My opinion is that you should let users of your app control their data. That the database engine is embedded is not important in this context. I personally would not seriously use an application that would not let me backup the data I have entered into it. Your application seems to handle contacts. Contacts are one of the most important (and most sensitive) data of all, just behind accounting perhaps. If you really embedded the data into your application somehow, how would your users update to a newer version of the application?
Of course, your initial database might be preloaded with some sample data. This would probably be much better than creating the initial database completely empty. I'd do it that way.
Unfortunately, I cannot consult this problem with my colleagues. By "others" in "Others might have better suggestions" I was referring to other Java ranchers out there.
However, this is probably not an appropriate forum for such discussion, as it has nothing to do with Swing. You might try to reformulate the question and post it as a new topic in more appropriate forum (JDBC or Java in General forums would seem better suited to me, as there is no forum dedicated to design issues specifically).
posted 9 years ago
well thank you martin for the discussion,
I would better take the approach of creating the database by the user instead of jarring it.
backup is not a prob as my app has the reporting and exporting feature.
i though no user will mess with the database if accidently they delete it, so I though to pack up in my jar. the reason behind all this.
all I know with embedded databases is users can do all operations insert/edit/delete without any problem. so what if my database resides in jar or on harddisk, if it is in jar users can able to insert data and fetch it, if its in harddisk the same is true. however if it is in jar it is much safe as you know your app will work 100%.
but the question is still unclear to me as to is it necessary to create the database at runtime? or we can simply create it before hand,jar it and distribute!!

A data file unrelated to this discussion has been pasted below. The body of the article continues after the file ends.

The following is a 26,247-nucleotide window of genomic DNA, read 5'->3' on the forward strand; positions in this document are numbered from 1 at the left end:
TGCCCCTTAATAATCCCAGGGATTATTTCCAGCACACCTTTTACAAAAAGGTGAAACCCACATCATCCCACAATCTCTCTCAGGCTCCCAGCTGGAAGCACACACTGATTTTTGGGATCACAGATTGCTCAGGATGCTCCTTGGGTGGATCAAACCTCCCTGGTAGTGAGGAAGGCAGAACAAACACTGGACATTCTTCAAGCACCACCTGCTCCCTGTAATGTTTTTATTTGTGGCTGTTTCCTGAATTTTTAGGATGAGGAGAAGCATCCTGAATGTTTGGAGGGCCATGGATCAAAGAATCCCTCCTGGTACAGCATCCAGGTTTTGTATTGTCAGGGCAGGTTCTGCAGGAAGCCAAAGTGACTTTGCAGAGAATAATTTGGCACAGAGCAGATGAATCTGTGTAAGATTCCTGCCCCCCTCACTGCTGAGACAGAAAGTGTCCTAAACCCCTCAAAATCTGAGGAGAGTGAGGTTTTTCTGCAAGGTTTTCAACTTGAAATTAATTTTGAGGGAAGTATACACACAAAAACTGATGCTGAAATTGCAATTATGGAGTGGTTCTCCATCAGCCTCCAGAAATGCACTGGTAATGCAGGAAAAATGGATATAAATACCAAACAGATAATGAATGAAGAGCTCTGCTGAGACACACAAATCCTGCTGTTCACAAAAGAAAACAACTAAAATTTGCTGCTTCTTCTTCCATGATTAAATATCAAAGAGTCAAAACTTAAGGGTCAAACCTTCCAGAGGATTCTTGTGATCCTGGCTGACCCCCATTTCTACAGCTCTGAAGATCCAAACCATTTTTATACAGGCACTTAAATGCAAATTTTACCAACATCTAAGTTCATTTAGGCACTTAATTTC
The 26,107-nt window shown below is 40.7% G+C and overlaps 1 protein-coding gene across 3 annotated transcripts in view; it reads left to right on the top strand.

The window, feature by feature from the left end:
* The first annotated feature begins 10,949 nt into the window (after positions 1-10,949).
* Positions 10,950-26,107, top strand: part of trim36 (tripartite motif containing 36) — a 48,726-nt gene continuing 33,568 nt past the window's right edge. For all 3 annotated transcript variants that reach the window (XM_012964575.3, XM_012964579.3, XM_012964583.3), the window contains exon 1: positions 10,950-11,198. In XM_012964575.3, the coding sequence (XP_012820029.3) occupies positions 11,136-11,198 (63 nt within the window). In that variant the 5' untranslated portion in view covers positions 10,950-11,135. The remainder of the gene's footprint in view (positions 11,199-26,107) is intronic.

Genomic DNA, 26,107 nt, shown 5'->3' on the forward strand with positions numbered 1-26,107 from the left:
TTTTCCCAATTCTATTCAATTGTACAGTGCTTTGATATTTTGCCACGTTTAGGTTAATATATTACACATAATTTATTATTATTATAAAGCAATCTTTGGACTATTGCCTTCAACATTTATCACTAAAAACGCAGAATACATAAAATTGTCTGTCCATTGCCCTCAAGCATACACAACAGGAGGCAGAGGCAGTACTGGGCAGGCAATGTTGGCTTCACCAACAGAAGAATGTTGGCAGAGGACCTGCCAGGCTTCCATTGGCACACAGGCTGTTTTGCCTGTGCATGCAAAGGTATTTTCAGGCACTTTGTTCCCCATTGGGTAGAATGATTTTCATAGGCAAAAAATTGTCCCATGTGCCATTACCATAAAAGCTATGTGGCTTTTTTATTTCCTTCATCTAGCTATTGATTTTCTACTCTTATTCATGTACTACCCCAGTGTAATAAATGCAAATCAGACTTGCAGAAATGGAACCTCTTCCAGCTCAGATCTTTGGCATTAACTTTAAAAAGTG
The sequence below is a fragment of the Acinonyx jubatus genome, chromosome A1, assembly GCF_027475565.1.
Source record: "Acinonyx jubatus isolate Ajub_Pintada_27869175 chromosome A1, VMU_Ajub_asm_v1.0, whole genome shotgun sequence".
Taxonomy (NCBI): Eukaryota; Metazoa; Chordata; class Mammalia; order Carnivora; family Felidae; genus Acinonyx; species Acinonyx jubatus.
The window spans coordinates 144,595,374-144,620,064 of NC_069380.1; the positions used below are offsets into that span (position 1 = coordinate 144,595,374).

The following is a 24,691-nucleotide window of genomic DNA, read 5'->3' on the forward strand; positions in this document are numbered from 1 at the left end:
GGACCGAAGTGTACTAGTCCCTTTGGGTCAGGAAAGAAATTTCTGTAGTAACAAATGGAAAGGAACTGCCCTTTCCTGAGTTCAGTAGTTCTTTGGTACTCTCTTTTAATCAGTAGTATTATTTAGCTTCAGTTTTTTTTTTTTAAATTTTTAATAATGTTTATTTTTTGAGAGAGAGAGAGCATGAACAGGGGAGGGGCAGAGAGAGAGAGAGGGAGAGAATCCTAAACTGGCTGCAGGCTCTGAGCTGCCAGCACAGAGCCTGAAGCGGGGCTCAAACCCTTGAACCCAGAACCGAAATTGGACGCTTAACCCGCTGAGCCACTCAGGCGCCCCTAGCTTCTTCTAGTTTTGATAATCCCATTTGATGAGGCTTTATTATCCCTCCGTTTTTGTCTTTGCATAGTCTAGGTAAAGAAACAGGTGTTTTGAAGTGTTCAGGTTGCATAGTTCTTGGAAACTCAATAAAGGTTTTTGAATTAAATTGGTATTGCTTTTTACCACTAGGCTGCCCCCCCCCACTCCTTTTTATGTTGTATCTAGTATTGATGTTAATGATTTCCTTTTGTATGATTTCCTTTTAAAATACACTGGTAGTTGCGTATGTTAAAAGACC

Regarding backup: for me the export feature is not a backup tool. I might have several dozens of applications. To trigger some sort of export operation in every of them, even if script-based, would be too inconvenient for me. I'd want to be able to backup my user directory and be done. Bad enough I have to backup parts of Windows registry for some applications.
The problem with JAR is that, as far as I know, Java does not support modification of resources in JAR files. There might be some libraries to do it, but another problem is there: you'd have to pack the database file into JAR after every modification of that file, otherwise the JAR would contain outdated data and if your application crashed or power failure occurred before it got updated, users might lose changes that didn't make it into JAR file. Lots of hassle in my opinion.
Moreover, I understand you want to keep the db file close to your application's JAR file. Some years ago we were deploying application which had a default database stored next to a program (it was not a Java application and was Windows based, the db file was in Program Files subdirectory). Every upgrade was a nightmare: user had to manually back up the default database file, upgrade the application and then restore the database file, as a new one was deployed as part of the install procedure. A few databases were lost as users didn't do it this way and they didn't have backups, these incidents were very unpleasant. When we moved the database to be independent of the executables, it all became much simpler.
Even worse, in some environments (Windows with strict access controls) the OS might prevent you from modifying files in directories reserved for executables (ie. Program Files directory) as a protection measure. So if you manage to tightly couple the database with the JAR, you might run into problems of this kind. Also, if you have to digitally sign the JAR for any reason (Webstart, applet), you obviously cannot modify it at all.
I don't say that the solution I suggest is the best, I only want to point out problems I've personally run into and that I think you'll also encounter with your approach.
posted 9 years ago
thank you martin for pointing out the drawbacks of packing database in jar, i will obviously not going to do that now andI wil certainly modify my code.
its time create the database and hand it to the user....
thanks for sharing your exp. i appreciate your time and help.
have a great day!!